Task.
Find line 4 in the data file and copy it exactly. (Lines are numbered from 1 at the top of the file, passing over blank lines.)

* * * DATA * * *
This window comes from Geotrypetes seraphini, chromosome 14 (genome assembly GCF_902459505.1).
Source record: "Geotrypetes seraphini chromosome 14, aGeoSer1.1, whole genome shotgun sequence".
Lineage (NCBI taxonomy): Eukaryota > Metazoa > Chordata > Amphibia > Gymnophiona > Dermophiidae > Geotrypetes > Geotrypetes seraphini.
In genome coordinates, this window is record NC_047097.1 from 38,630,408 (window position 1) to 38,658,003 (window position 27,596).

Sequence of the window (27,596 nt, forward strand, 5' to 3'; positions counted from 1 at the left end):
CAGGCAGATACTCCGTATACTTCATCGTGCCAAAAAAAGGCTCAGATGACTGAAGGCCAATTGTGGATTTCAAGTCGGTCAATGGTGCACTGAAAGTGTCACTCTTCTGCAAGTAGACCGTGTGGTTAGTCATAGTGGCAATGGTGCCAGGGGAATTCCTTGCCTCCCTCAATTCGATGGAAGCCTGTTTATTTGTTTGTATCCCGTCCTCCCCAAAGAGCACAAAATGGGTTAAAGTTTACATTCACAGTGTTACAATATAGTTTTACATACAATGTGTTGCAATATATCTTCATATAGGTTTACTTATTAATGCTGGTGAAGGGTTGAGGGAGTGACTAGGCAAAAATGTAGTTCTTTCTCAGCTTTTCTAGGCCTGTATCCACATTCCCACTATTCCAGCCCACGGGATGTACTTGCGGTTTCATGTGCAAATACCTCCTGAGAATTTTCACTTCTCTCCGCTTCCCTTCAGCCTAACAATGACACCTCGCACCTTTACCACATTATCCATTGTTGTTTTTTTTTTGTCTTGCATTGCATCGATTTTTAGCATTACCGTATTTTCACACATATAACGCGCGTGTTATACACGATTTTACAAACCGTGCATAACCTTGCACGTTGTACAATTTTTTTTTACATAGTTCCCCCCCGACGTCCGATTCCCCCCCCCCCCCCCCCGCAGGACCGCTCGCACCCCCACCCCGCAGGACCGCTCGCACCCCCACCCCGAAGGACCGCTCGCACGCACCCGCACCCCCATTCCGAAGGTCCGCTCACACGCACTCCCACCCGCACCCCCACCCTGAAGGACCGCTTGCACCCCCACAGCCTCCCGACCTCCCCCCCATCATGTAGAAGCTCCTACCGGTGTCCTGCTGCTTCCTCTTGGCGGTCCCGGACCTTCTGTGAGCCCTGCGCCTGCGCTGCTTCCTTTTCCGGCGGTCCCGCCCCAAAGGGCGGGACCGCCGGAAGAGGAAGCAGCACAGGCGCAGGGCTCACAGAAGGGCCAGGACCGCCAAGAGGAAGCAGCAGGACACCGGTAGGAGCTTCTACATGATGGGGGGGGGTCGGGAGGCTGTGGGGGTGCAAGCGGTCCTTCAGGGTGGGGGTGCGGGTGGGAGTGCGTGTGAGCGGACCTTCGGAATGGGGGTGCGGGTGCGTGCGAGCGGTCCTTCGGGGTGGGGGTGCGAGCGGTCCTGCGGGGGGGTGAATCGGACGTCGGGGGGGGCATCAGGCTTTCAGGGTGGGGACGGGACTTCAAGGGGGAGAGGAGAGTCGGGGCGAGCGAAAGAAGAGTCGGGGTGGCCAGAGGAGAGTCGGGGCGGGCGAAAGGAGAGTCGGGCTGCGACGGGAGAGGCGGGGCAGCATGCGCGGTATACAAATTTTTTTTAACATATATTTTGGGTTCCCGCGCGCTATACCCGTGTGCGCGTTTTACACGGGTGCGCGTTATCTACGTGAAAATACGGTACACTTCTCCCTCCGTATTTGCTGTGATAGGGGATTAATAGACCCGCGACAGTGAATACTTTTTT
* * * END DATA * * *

In genome coordinates, this window is record NC_047097.1 from 38,630,408 (window position 1) to 38,658,003 (window position 27,596).